Russell: PLease would you send Steve and Charlie a copy of IK as we use it - without data and unlocked? I tried sending one to Charlie this summer but it was locked so he could not get into it. You might add a note as to what you have changed and what you are workng on.
Posted by: John Wieczorek Date: 06 Sep 2006
There remain several important question about the geospatial extension. Foremost among these is "Should these elements be an extension or part of the Core?" This one comes right to the crux of the architectural and philosophical designs for the Darwin Core. Since the Darwin Core is flat (all elements are global with one occurrence within a "record"), it essentially acts as an element container. The contents of that container should share a common theme or purpose. For the Darwin Core the stated purpose is "to facilitate the exchange of information about the geographic occurrence of species." This might suggest that the geospatial elements (or a subset of them) given here should be part of the Core, since they fit the purpose. Alternatively, the geospatial elements may be of utility independent of the Core as a generic means of describing place geospatially - a module that could be reused without being burdened by the specialized purpose of the Core.
Another line of reasoning about design of the Core might suggest that it should contain elements that are in common among all of the data sources that share the purpose for which the Core was designed. This reasoning doesn't suggest an obvious best location for the geospatial elements, as some of them are commonly used and others, alas, are not.
Yet another line of reasoning might suggest that the Core should be as stable as possible to shield against change, thereby preserving the common ground and legacy systems. This line of reasoning also doesn't suggest a best location for the location of the geospatial elements, as they are no more or less stable than other elements either in the Core or in other extensions.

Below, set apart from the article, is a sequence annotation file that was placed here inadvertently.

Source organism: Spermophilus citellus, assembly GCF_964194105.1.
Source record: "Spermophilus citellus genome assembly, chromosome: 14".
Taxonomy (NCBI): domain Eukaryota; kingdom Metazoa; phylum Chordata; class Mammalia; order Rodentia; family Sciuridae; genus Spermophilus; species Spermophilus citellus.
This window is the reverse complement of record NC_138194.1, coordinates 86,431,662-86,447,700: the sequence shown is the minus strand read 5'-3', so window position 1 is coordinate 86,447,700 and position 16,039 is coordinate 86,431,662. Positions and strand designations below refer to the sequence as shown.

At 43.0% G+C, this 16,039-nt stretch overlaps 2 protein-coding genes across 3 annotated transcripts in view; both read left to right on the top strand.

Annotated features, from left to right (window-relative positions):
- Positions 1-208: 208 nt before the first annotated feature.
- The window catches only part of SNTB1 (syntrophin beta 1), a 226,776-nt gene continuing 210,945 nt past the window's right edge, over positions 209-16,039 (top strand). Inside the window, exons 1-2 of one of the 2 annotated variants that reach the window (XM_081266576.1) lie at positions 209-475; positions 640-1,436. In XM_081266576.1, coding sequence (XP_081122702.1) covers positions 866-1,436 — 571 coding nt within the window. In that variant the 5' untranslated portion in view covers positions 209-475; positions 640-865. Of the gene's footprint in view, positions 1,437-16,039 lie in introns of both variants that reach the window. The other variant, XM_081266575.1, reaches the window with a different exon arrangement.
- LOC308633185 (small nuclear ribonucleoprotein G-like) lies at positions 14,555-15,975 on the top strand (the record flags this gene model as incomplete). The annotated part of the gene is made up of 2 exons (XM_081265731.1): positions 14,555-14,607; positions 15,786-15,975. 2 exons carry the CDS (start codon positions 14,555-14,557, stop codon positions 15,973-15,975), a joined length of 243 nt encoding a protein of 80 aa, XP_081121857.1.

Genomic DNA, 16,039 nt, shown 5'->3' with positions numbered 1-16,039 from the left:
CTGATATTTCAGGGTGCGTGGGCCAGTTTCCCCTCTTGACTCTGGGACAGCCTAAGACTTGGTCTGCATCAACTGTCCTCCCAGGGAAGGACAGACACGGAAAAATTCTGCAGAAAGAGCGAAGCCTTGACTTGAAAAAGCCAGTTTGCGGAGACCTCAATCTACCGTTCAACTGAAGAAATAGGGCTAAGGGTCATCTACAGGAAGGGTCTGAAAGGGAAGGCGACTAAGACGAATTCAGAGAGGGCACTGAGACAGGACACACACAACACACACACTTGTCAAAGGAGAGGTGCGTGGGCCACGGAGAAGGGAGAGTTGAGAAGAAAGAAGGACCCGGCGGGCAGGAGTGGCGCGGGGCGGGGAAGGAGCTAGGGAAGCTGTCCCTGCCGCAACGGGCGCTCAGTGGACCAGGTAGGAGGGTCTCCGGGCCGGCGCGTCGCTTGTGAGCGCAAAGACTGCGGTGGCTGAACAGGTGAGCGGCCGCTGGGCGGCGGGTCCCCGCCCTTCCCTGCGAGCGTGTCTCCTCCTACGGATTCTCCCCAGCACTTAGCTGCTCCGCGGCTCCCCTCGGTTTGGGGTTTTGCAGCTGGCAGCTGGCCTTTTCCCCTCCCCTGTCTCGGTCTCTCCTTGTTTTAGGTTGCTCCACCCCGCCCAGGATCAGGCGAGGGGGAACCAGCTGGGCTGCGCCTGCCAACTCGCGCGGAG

My recommendation at this point in time is to continue to define the flexible Core Ontology
first, keeping these geospatial elements in mind as the current thinking in best practices to document place. When the Core Ontology is established, the best location of these elements will become obvious.
posted by -- JohnWieczorek
- 7 Sep 2006
I feel the need to add two elements that will make the geospatial extension much more flexible. These are WKTFootprint and FootprintSpatialFit. The WKTFootprint would allow the Well Known Text (WKT) encoding of any geometry collection (point, bounding box, linestring, polygon, multipolygon, combinations, etc.) to be shared. The FootprintSpatialFit would allow data providers to share geometries that are less specific than the original, while providing a way for the end user to know that.
posted by -- JohnWieczorek
- 30 Aug 2007
Sharing the agent who georeferenced the record would be extremely useful. Please consider adding it to the Geospatial Extension.